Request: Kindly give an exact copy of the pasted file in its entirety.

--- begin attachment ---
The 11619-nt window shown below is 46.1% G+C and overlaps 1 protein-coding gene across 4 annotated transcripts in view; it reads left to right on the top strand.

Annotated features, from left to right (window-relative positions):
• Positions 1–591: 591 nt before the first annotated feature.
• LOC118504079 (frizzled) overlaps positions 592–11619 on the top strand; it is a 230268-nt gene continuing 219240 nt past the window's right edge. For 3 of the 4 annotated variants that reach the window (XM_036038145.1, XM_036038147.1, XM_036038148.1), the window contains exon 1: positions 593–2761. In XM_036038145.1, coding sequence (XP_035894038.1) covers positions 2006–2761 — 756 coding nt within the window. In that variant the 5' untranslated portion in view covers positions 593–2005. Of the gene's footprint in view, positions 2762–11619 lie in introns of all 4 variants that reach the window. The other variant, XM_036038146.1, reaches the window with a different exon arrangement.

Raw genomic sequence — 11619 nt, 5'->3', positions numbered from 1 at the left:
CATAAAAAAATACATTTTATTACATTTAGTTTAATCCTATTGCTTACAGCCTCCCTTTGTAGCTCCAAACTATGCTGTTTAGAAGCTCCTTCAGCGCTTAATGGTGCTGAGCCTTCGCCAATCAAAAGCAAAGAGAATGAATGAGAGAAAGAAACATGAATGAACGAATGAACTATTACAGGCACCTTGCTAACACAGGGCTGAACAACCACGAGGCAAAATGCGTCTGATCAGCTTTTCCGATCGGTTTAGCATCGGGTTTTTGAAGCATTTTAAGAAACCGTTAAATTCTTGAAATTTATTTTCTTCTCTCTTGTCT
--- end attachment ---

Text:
The 11619-nt window shown below is 46.1% G+C and overlaps 1 protein-coding gene across 4 annotated transcripts in view; it reads left to right on the top strand.

Annotated features, from left to right (window-relative positions):
• Positions 1–591: 591 nt before the first annotated feature.
• LOC118504079 (frizzled) overlaps positions 592–11619 on the top strand; it is a 230268-nt gene continuing 219240 nt past the window's right edge. For 3 of the 4 annotated variants that reach the window (XM_036038145.1, XM_036038147.1, XM_036038148.1), the window contains exon 1: positions 593–2761. In XM_036038145.1, coding sequence (XP_035894038.1) covers positions 2006–2761 — 756 coding nt within the window. In that variant the 5' untranslated portion in view covers positions 593–2005. Of the gene's footprint in view, positions 2762–11619 lie in introns of all 4 variants that reach the window. The other variant, XM_036038146.1, reaches the window with a different exon arrangement.

Raw genomic sequence — 11619 nt, 5'->3', positions numbered from 1 at the left:
CATAAAAAAATACATTTTATTACATTTAGTTTAATCCTATTGCTTACAGCCTCCCTTTGTAGCTCCAAACTATGCTGTTTAGAAGCTCCTTCAGCGCTTAATGGTGCTGAGCCTTCGCCAATCAAAAGCAAAGAGAATGAATGAGAGAAAGAAACATGAATGAACGAATGAACTATTACAGGCACCTTGCTAACACAGGGCTGAACAACCACGAGGCAAAATGCGTCTGATCAGCTTTTCCGATCGGTTTAGCATCGGGTTTTTGAAGCATTTTAAGAAACCGTTAAATTCTTGAAATTTATTTTCTTCTCTCTTGTCT